If we recall the discussion of writing on paper in Part I, we can see that renewables offer the same hack that digitization offered to writing. By using fossil fuels, we are rearranging the planet’s composition, moving compounds that were formerly under ground to the atmosphere, and like a monk writing in the first century with very limited paper, we are running out of space in the atmosphere where carbon can comfortably fit, consequence free.
If however, we switch our energy source to exclusively renewable technology, we can keep moving our cars, trucks and ships for a very long time, in just the same way the monk would not have to worry about running out of paper if we gave him a laptop and a fat hard drive.
Carl Jung’s quote that describes people as part of a monster’s body, doing terrible things need not have all the scary language attached to it. Driving a car around while doing errands has no obvious scariness attached to it, and yet it is contributing to humanity’s drive towards a monstrous direction.
What we are talking about here is a system built of routine behaviors and habits. Our brains are geared for this kind of thing. In fact some people surmise that all of our actions boil down to some nuance of habit.
Whatever new behavior or action that we undertake that ultimately has a repetitive nature will eventually yield compound effects once given enough time. For a long time these compounding effects are nearly invisible making the exponential nature of such compounding very unintuitive. The systemic habit that we have is adding to an atmosphere that has a finite resource of capacity before climate starts to change.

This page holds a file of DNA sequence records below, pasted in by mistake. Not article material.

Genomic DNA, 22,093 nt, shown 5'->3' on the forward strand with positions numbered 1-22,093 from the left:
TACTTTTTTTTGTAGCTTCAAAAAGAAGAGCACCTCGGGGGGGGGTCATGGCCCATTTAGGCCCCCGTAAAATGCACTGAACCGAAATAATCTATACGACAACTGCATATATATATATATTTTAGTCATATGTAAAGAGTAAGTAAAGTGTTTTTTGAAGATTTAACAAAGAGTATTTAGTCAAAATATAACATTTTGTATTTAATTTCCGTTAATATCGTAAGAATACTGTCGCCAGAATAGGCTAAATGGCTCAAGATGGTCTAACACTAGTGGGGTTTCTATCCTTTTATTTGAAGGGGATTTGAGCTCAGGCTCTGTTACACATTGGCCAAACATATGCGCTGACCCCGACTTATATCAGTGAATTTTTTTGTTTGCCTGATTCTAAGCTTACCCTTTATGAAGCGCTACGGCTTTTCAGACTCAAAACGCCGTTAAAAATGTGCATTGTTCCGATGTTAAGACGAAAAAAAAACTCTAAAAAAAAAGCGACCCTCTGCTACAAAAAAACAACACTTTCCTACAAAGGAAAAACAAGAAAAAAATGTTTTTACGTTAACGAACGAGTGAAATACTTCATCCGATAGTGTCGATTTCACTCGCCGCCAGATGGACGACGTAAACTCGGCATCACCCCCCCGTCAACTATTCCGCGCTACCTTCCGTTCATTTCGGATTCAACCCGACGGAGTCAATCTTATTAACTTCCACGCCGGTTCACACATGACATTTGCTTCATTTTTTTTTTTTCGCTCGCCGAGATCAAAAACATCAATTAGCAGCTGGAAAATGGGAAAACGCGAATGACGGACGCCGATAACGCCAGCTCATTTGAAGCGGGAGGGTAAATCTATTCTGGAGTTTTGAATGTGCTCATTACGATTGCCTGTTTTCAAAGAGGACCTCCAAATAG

Creative hacks that come about, like the effect digitization had on the limits of writing, are crucial points when a system changes by changing the traditional limits of a finite resource. Renewables have the potential to offer an identical freedom from traditional finite limits by invoking the sun.
Our attention should draw to the systems of repeated action that we create, and what sort of editing process we can unleash on these systems. Left to their own devices, these systems, whether on the global scale of a planet, or on the scale of the individual with personal habits, can lead us to monstrous places. Habits, once in place most often become self-reinforcing. The more it is done, the more likely it will be done again. Inevitably, an addictive quality rises in anything that we repeat often enough, making such behaviors innately attractive.
If this habit happens to have negative consequences, then our only defense is to Pause, and reflect deeply on the nature of the system we have built that is our life repeated day in and day out. Without such mindful reflection, we slip in deeper by virtue of the compounding effects of our repeated behaviors that continually gain more and more sway over our conscious ability to change.
There is nothing inherently evil about this process, it can be applied to produce incredibly good results or incredibly bad results. Episode 386 of Tinkered Thinking, entitled White Diamond explores more fully the structure of this process and the different directions to which it is applied.
More importantly, this editing process that we must apply to our own personal systems and to the global systems is something that can never rest. Because circumstances are always changing, we must always ask:
Exactly what and where should we add and subtract?